Nonprofit funding strategy and financial sustainability are central to creating a vibrant and effective sector. Yet our understanding about these issues remains far less sophisticated than our understanding of programs. Too often, conventional wisdom, such as “diversification is good,” substitutes for thoughtful planning. Building upon years of primary research and consulting experience with dozens of nonprofit clients, The Bridgespan Group has developed an approach for how an organization can identify and develop a funding model that will allow it to achieve its programmatic aspirations. In this webinar Peter Kim, a manager in Bridgespan’s New York City office, and Gihani Fernando, a manager in Bridgespan’s San Franscisco office, will provide practical guidance on the steps you need to take to create a funding model for your organization, and review the types of decisions and tradeoffs that nonprofit leaders need to make along the way.
Nonprofit Management Webinars
Innovative ideas to help nonprofit leaders better manage their organization
Our on-demand SSIR Live! webinars are offered every 4-6 weeks, and feature the Stanford Social Innovation Review’s most provocative and important topics. The registration fee is $49 per 2011-2014 webinar, or $19 for 2009/2010 webinars, and includes on-demand access for 12 months—so if you missed one, you can still register and view it at your convenience.
Join Katie Smith Milway and Ann Goggins Gregory, both from The Bridgespan Group, for a lively interactive dialogue about how your organization, small or large, can bridge the gaps between goals, incentives, and processes when it comes to organizational learning. Milway and Goggins will present examples of nonprofits that have successfully implemented organizational learning, such as the Knowledge Is Power Program (KIPP), World Vision, the Arizona Children’s Association, and the Nature Conservancy. The dialogue will be based in part on Milway’s recent article about creating a knowledge-sharing process (see “The Challenges of Organizational Learning,” Summer 2011 Stanford Social Innovation Review), and Gregory will present findings from a learning lab on incentives and processes that she and Milway held during the Stanford Nonprofit Management Institute in September.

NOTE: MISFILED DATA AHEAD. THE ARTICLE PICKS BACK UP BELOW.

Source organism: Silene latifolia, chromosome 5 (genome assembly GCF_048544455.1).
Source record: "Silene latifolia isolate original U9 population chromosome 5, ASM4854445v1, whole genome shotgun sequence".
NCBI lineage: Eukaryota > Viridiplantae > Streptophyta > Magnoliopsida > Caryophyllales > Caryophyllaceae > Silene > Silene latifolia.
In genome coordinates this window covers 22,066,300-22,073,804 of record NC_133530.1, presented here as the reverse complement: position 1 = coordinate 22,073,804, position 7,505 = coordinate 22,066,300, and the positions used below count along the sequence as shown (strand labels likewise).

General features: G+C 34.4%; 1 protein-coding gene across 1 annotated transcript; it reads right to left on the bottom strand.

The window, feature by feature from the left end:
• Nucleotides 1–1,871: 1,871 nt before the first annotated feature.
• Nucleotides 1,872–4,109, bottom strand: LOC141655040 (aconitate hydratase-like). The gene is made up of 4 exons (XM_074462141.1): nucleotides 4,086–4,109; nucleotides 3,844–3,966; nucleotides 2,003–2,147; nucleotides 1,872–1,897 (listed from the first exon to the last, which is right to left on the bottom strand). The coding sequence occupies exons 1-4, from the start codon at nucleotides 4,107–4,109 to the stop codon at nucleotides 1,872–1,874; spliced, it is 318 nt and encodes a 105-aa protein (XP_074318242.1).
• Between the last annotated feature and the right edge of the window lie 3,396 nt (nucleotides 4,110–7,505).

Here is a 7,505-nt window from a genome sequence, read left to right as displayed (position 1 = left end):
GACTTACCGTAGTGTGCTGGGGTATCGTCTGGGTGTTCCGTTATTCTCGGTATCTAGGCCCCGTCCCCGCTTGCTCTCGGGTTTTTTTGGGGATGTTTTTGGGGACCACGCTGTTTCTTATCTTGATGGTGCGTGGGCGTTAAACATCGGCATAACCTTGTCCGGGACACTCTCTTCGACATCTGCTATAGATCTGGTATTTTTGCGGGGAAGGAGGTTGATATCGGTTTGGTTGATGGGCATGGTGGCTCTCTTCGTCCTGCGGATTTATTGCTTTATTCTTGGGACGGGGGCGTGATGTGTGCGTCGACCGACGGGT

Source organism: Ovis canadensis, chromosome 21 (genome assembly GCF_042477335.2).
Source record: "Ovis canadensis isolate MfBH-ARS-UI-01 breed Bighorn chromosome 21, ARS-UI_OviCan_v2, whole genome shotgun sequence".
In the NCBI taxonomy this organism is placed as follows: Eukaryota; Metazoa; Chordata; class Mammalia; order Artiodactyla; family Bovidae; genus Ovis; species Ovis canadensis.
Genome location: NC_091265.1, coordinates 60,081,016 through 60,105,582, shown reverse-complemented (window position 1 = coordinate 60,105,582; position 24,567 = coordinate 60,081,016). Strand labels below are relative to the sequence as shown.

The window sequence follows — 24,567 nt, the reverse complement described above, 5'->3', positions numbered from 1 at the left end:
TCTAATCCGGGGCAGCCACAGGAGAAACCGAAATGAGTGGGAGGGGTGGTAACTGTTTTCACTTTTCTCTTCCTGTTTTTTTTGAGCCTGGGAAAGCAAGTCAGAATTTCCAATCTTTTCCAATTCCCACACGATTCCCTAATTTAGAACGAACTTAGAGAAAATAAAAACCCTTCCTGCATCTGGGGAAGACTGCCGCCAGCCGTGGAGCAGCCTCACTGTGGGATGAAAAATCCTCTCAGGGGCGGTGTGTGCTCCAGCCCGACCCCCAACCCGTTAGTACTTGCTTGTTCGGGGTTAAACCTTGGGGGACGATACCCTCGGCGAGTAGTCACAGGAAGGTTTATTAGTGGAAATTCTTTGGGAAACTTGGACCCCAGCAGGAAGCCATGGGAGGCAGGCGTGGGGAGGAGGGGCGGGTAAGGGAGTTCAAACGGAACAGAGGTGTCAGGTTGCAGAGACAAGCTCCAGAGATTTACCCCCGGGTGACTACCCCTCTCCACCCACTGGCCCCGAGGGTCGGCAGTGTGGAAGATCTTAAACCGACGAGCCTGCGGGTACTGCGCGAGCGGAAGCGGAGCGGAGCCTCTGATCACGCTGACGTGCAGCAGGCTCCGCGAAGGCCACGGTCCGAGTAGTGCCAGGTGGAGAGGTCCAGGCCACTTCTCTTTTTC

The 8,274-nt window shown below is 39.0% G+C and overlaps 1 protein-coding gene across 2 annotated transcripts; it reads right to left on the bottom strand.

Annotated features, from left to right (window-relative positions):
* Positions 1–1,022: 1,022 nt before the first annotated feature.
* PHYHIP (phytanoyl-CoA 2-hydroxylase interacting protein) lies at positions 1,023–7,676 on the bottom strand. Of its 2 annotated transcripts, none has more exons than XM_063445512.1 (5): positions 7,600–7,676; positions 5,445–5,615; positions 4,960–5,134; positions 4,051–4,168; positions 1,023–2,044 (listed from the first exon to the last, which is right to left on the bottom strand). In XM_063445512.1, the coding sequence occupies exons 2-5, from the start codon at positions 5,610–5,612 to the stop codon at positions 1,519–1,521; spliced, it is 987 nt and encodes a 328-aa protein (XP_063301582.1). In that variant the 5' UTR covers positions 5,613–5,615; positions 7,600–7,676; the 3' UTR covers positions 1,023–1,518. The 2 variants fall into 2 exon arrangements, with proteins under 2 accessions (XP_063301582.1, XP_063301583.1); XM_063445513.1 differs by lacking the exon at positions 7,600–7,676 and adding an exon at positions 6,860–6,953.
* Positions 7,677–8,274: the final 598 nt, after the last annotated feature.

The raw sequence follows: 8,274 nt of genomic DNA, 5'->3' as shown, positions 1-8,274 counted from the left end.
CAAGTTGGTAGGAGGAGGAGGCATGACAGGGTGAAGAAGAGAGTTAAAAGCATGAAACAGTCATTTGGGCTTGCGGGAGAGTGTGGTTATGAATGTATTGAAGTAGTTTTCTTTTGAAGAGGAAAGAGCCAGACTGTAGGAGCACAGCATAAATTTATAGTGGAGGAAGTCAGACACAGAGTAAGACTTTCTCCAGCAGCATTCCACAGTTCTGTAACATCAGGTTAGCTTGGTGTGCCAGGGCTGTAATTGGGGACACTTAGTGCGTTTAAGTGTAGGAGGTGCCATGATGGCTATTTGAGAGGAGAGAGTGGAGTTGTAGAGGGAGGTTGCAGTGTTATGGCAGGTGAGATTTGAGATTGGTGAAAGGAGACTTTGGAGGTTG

Social entrepreneurs who want to start a new venture quickly confront an important question: What type of legal structure should I create? Should I start a traditional nonprofit, a for-profit, or something in between? This is not a simple question to answer. Join veteran social entrepreneur Jim Fruchterman, founder and CEO of Benetech, as he guides you through the issues you need to consider before choosing an attorney. He emphasizes that a legal structure is simply a tool for accomplishing your goals, and explains that first a social entrepreneur must explore four basic issues: the motivation for starting the venture, the market being targeted, how capital will be raised, and what type of control is wanted. He then reviews the five basic legal structures and analyzes the advantages and disadvantages of each. Fruchterman has unique insight into legal structures, having started successful and unsuccessful for-profit and nonprofit ventures.
The potential to create large-scale social change exists when multiple organizations can combine their efforts. Join as FSG’s John Kania and Mark Kramer speak with Strive Partnership’s Jeff Edmondson about the conditions of a collective impact initiative and present their argument that large-scale social change comes from better cross-sector coordination rather than from the isolated intervention of individual organizations.
More than 65 percent of nonprofit leaders say they are cutting overhead to get through these tough times. This is alarming, given that most organizations already skimp on critical infrastructure and capacity investments that are necessary to deliver results. Join the Bridgespan Group’s Ann Goggins Gregory and Don Howard as they discuss the dynamics of this vicious cycle of overhead costs.
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In the midst of worldwide economic turmoil, funders are increasingly pressuring nonprofits to consider merging. This urge to merge is showing no signs of abating in 2010. But mergers are risky business. Nonprofits should consider a variety of ways to work together. Join David La Piana in an engaging webinar that offers practical how-tos for nonprofit leaders considering partnering with other nonprofits. He draws on his and his colleagues’ experiences facilitating some 200 nonprofit restructurings (including mergers, alliances, and collaborations).
Listen to William Foster share important principles that nonprofit leaders can use to help them achieve their organization’s long-term fundraising goals. These principles include concentrating on particular sources of funding and taking advantage of the natural matches that exist between different types of nonprofit work and the different types of funding likely to support that work.